This would have been a submission to the FTX AI worldview prize. I’d like to thank Daniel Kokotajlo, Ege Erdil, Tamay Besiroglu, Jaime Sevilla, Anson Ho, Keith Wynroe, Pablo Villalobos and Simon Grimm for feedback and discussions. Criticism and feedback are welcome. This post represents my personal views.
The causal story for this post was: I first collected my disagreements with the bio anchors report and adapted the model. This then led to shorter timelines. I did NOT only collect disagreements that lead to shorter timelines. If my disagreements would have led to longer timelines, this post would argue for longer timelines.
I think the bio anchors report (the one from 2020, not Ajeya’s personal updates) puts too little weight on short timelines. I also think that there are a lot of plausible arguments for short timelines that are not well-documented or at least not part of a public model. The bio anchors approach is obviously only one possible way to think about timelines but it is currently the canonical model that many people refer to. I, therefore, think of the following post as “if bio anchors influence your timelines, then you should really consider these arguments and, as a consequence, put more weight on short timelines if you agree with them”. I think there are important considerations that are hard to model with bio anchors and therefore also added my personal timelines in the table below for reference.
My best guess bio anchors adaption suggests a median estimate for the availability of compute to train TAI of 2036 (10th percentile: 2025, 75th percentile: 2052). Note that this is not the same as predicting the widespread deployment of AI. Furthermore, I think that the time “when AI has the potential to be dangerous” is earlier than my estimate of TAI because I think that this poses a lower requirement than the potential to be economically transformative (so even though the median estimate for TAI is 2036, I wouldn’t be that surprised if, let’s say 2033 AIs, could deal some severe societal harm, e.g. > $100B in economic damage).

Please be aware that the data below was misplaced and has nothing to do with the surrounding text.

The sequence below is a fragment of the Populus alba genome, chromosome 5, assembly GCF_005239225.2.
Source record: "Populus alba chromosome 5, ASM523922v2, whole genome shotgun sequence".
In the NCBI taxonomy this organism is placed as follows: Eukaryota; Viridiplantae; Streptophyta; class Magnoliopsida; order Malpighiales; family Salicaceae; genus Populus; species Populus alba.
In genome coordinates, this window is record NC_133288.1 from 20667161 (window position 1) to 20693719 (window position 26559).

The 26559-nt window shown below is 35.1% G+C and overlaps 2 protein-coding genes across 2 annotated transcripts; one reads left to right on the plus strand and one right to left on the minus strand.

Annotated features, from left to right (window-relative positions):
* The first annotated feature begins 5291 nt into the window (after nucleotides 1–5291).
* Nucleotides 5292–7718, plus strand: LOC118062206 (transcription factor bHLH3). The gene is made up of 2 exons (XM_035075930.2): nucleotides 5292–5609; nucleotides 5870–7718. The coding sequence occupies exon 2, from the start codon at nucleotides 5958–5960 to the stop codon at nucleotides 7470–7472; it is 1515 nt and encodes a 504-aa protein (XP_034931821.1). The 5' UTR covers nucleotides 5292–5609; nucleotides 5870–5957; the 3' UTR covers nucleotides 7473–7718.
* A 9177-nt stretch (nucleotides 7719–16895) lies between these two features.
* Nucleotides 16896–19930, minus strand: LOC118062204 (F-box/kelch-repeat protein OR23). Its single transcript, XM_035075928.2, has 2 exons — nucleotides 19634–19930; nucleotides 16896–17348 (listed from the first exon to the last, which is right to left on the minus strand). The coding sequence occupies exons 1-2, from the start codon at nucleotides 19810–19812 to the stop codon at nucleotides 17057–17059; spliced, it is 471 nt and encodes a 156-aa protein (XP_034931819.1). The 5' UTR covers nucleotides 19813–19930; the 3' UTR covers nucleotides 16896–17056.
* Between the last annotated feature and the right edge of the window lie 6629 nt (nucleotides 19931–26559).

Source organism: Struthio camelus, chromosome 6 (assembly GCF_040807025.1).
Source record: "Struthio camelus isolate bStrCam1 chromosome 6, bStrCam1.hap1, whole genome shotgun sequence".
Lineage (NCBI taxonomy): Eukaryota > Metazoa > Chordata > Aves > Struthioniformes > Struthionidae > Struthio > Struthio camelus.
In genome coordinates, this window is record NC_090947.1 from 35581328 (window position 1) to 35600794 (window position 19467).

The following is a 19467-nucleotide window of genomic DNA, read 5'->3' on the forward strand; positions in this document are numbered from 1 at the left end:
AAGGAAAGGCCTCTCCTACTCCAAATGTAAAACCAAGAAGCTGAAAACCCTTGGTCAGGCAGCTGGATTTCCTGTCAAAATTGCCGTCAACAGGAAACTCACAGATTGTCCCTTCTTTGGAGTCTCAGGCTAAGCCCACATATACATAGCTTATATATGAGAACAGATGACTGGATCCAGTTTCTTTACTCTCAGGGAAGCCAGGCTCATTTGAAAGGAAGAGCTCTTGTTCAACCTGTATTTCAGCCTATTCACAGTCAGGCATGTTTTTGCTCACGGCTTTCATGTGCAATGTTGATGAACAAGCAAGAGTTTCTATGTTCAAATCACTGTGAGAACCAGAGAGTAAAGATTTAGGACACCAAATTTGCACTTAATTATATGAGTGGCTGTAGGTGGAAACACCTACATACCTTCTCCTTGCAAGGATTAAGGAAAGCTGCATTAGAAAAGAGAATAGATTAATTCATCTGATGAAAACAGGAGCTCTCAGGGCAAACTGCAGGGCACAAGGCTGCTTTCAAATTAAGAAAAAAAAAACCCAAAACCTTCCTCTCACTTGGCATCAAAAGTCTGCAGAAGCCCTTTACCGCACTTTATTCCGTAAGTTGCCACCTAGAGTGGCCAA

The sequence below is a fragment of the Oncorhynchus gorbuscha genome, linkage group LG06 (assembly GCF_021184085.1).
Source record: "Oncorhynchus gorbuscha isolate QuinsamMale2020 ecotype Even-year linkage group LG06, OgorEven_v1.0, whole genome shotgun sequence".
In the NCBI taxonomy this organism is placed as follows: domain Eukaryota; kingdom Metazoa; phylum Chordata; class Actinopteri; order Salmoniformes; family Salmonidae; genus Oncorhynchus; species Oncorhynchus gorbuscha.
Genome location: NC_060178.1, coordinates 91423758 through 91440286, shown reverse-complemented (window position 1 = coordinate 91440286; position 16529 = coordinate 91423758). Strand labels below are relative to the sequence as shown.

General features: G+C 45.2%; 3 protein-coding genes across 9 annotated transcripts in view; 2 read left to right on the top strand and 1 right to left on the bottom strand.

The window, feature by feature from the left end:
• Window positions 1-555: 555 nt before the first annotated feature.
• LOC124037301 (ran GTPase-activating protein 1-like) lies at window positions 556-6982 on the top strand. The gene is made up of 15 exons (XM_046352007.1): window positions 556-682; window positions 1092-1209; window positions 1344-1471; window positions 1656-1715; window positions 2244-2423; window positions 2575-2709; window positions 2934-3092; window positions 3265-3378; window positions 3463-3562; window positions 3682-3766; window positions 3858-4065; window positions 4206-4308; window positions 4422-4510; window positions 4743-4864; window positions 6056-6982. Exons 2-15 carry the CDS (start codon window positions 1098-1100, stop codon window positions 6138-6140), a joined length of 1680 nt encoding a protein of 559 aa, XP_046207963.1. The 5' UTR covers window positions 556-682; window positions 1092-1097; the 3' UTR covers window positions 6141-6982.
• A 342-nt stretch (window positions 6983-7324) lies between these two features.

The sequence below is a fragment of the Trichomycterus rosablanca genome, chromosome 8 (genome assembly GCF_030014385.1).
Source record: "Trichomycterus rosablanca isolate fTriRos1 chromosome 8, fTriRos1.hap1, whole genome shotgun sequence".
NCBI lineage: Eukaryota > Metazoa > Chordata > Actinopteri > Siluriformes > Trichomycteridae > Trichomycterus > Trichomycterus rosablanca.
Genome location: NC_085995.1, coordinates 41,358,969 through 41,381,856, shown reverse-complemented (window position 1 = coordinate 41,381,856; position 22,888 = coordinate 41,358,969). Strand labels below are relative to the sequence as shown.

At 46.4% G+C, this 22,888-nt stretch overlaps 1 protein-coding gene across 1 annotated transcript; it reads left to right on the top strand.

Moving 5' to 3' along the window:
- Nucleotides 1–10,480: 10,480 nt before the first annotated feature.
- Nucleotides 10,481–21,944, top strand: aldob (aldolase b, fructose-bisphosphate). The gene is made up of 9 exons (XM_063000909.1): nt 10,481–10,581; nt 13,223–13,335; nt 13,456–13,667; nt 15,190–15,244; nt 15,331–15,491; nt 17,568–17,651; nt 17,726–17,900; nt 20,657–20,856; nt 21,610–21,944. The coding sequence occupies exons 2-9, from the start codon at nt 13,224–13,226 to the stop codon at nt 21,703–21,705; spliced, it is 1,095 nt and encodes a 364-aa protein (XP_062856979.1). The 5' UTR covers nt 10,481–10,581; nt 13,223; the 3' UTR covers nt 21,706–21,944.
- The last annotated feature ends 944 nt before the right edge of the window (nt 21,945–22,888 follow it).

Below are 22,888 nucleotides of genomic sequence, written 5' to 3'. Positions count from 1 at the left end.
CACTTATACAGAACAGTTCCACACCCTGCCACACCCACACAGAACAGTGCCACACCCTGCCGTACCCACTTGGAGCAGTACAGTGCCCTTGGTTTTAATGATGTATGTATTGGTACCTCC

You can find all material related to this piece including the colab notebook, the spreadsheets and the long version in this google folder.
I think some of the assumptions in the bio anchors report are not accurate. These disagreements still apply to Ajeya’s personal updates on timelines. In this post, I want to lay out my disagreements and provide a modified alternative model that includes my best guesses.
Important: To model the probability of transformative AI in a given year, the bio anchors report uses the availability of compute (e.g. see this summary). This means that the bio anchors approach is NOT a prediction for when this AI has been trained and rolled out or when the economy has been transformed by such an ML model, it merely predicts when such a model could be trained. I think it could take multiple (I guess 0-4) years until such a model is engineered, trained and actually has a transformative economic impact.